Belfast loves ‘The Tide is High’ and we’re all singing supportively on her behalf as we belt out ‘I’m not the kinda girl who gives up just like that’. And she really isn’t. ‘Maria’, a later Blondie song, although not as recent, I find out, as it was in my head, goes down well too, and she sings well here. Again, she seems to sum herself up with ‘she moves like she don’t care, smooth as silk, cool as air’. And she really doesn’t. Care that is. She knows she’s fabulous and we all agree but I’m not sure it would matter to her if we didn’t. She’s brought the punk credentials too; Clem Burke, the original Blondie drummer is still there, wearing his CBGBs tee-shirt, and she even has a real-life Sex Pistol up there in Glen Matlock on bass guitar. Despite the limitations of her ageing voice Blondie and Debbie Harry have still got it. She’s like the anti-Sting.

Yet, the minute Sting appears on stage it’s clear that he is an excellent live performer. I’ve never seen him live before obviously because I’m just here to see Blondie, honestly, but his voice is great. He opens with ‘Message in a Bottle’, reminding us he can write great songs from the get-go, and the Belfast audience are immersed from the start.

It’s Sting’s solo output that people have the issue with though, isn’t it? A friend of mine, declining to attend, said he’d go to see Sting if he could create the setlist himself with only some personally selected songs by The Police, and I get it. Sting is a charismatic performer but if you’d never heard of him or The Police you’d be able to divide his performance this evening into good songs and mediocre songs, and in general the good songs are those by The Police. Nevertheless, he moves swiftly into ‘If I Ever Lose my Faith in You,’ a song I’d completely forgotten existed until my husband said it was the one Sting song he liked. This is a really big deal as he’s categorically not a Sting fan and is only here to see Blondie, honestly. He’s right though, it’s a great song and another friend who’s a fan of the song, but can’t stand Sting and is only here to see Blondie, honestly, says he didn’t realise it was even a Sting song. Even when people like a Sting song it’s based on the understanding it’s not by Sting.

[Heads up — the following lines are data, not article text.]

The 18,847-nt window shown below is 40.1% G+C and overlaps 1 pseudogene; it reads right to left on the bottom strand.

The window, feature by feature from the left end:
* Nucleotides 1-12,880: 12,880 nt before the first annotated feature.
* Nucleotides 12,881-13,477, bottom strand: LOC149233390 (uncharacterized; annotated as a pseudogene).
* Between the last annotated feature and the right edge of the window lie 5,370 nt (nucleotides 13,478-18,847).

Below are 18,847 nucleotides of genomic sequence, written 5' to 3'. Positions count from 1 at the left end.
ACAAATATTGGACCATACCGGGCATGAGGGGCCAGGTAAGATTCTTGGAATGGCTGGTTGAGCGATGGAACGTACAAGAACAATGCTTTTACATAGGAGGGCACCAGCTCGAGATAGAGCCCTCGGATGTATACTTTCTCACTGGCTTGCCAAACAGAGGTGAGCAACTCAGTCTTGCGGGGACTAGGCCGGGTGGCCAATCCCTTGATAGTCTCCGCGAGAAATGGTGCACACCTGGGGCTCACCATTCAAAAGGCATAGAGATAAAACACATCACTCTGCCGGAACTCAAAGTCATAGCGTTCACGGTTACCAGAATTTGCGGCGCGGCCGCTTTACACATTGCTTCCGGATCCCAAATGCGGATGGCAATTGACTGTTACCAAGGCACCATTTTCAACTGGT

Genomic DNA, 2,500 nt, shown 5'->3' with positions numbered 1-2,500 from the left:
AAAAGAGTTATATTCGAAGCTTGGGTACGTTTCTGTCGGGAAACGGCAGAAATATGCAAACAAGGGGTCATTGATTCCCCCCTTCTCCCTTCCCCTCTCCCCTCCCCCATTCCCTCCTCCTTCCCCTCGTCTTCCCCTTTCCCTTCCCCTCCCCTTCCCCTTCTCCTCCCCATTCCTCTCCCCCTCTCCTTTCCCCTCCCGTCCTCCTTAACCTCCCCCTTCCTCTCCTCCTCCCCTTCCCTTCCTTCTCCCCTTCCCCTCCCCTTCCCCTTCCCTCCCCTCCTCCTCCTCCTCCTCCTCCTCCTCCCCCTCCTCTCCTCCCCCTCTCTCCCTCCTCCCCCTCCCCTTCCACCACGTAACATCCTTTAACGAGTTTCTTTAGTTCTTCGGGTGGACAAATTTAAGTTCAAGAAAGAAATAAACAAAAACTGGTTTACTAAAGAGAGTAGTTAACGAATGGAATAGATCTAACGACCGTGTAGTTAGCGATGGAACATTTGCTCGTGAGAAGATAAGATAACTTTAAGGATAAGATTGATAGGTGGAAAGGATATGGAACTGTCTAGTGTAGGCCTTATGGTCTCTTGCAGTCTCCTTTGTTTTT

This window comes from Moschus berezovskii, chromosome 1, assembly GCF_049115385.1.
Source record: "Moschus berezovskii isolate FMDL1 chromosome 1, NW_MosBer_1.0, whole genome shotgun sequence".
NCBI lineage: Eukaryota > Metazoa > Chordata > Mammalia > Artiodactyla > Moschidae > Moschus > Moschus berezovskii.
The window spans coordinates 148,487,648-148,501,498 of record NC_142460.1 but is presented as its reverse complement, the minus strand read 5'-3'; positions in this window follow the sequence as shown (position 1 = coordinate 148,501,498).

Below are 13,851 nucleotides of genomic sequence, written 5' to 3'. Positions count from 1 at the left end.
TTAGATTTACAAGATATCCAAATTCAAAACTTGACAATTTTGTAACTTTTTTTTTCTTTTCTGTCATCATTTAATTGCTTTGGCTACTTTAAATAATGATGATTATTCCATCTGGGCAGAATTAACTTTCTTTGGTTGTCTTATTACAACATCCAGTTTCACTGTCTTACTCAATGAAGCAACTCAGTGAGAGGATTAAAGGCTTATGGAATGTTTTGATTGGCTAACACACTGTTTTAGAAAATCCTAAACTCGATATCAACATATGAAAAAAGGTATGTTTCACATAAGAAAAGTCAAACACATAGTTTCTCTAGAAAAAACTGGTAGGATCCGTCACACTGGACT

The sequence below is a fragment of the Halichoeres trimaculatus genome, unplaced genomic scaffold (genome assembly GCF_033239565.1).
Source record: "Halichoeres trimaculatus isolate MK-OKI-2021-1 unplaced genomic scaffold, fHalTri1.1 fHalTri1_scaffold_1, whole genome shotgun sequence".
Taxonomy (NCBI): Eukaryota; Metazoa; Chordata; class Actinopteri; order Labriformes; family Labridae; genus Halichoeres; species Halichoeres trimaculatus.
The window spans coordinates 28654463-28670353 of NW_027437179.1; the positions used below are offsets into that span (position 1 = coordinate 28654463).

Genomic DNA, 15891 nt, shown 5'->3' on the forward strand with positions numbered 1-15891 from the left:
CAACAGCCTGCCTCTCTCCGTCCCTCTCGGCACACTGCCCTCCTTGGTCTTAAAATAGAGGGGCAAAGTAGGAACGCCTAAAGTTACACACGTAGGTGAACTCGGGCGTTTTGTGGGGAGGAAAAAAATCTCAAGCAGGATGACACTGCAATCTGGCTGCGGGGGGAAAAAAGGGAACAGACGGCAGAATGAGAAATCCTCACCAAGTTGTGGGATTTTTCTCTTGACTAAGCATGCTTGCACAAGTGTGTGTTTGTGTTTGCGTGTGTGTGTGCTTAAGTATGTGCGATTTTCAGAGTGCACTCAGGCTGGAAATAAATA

We don’t have to wait long for the excellent ‘Every Little Thing She Does is Magic’ and the crowd predictably love seeing the man himself singing ‘Fields of Gold’ when he inevitably sings it; before the invention of the smartphone there would definitely have been a lot of lighters in the air for this one. There’s a lull of interest in the middle however, for those who are here for great The Police songs (no one is obviously, as they’re all here for Blondie, honestly) but it’s sunny and the bar is kept busy for a while. Just when I’m thinking how great he looks and how strong his voice is, he decides it’s time for some banter to introduce the aforementioned ‘Fields of Gold’. It’s sweet and good-natured but when he’s telling us about his ‘cottage’ in the English countryside, he corrects himself to ‘well it’s more of a castle really’.  And there it is. That’s the Sting we’ve come to expect. If Sting were made of chocolate he’d eat himself. Except he wouldn’t, because of his macrobiotic diet. He’d definitely eat himself if he were made of buckwheat though.

Sting does himself no favours and the great songs are sometimes overshadowed by a general feeling that you couldn’t like him if you’d reared him. Admittedly most of them were written a long time ago and tonight they’re diluted by some just plain boring songs, but with just a drummer and a guitarist, he gives those great songs a good outing. So, if you’re reading this Sting, I like you. I thought you performed better than Debbie Harry; that’s not her fault, but anyone who says differently really wasn’t listening. You still sound like Sting, you still look like Sting, and you still have the same Sting self-satisfaction. It’s this predictability that I like. You do exactly what it says on the Sting tin. And if I could afford to I’d probably live in a castle too. I just wouldn’t keep going on about it.

We’re rewarded for our earlier patience with ‘So Lonely,’ ‘Every Breath You Take,’ and ‘Roxanne’ which delight the crowd, who know all the words despite only being there to see Blondie, honestly. I’d have liked to hear ‘Don’t Stand So Close to Me’ but even Sting knows that sometimes it’s wiser to keep his mouth shut when it really counts.

He concludes, strangely I think, with ‘Fragile,’ a quiet solo song that seems an odd choice to end on after the enthusiastic singalong of The Police numbers, so I slip away before he’s finished, to miss the squeeze at the gates and leave the crowd to hear him out. The crowd who’d just come to see Blondie of course, honestly. Shauna McLaughlin